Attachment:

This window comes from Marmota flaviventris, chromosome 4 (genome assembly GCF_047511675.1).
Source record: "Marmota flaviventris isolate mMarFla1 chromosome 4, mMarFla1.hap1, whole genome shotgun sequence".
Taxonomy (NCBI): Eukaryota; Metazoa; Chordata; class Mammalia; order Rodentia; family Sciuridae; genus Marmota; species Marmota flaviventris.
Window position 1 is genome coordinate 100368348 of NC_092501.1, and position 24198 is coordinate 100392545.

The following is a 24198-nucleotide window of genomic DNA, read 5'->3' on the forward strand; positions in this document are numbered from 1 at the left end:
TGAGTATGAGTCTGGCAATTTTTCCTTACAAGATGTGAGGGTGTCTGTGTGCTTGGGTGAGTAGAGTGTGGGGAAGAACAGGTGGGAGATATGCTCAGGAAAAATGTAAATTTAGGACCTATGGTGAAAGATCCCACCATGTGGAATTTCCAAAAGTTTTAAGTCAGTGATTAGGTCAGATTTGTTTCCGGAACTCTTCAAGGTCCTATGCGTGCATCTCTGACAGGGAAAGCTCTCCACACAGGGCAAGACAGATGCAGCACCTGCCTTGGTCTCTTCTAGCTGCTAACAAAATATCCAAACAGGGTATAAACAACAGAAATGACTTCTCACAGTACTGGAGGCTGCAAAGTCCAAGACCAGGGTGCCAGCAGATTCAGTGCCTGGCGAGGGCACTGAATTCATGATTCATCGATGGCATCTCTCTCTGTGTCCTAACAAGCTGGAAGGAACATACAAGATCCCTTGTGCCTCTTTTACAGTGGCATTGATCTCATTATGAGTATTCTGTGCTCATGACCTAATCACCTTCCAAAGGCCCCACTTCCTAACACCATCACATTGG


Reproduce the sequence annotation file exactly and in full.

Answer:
This window comes from Marmota flaviventris, chromosome 4 (genome assembly GCF_047511675.1).
Source record: "Marmota flaviventris isolate mMarFla1 chromosome 4, mMarFla1.hap1, whole genome shotgun sequence".
Taxonomy (NCBI): Eukaryota; Metazoa; Chordata; class Mammalia; order Rodentia; family Sciuridae; genus Marmota; species Marmota flaviventris.
Window position 1 is genome coordinate 100368348 of NC_092501.1, and position 24198 is coordinate 100392545.

The following is a 24198-nucleotide window of genomic DNA, read 5'->3' on the forward strand; positions in this document are numbered from 1 at the left end:
TGAGTATGAGTCTGGCAATTTTTCCTTACAAGATGTGAGGGTGTCTGTGTGCTTGGGTGAGTAGAGTGTGGGGAAGAACAGGTGGGAGATATGCTCAGGAAAAATGTAAATTTAGGACCTATGGTGAAAGATCCCACCATGTGGAATTTCCAAAAGTTTTAAGTCAGTGATTAGGTCAGATTTGTTTCCGGAACTCTTCAAGGTCCTATGCGTGCATCTCTGACAGGGAAAGCTCTCCACACAGGGCAAGACAGATGCAGCACCTGCCTTGGTCTCTTCTAGCTGCTAACAAAATATCCAAACAGGGTATAAACAACAGAAATGACTTCTCACAGTACTGGAGGCTGCAAAGTCCAAGACCAGGGTGCCAGCAGATTCAGTGCCTGGCGAGGGCACTGAATTCATGATTCATCGATGGCATCTCTCTCTGTGTCCTAACAAGCTGGAAGGAACATACAAGATCCCTTGTGCCTCTTTTACAGTGGCATTGATCTCATTATGAGTATTCTGTGCTCATGACCTAATCACCTTCCAAAGGCCCCACTTCCTAACACCATCACATTGG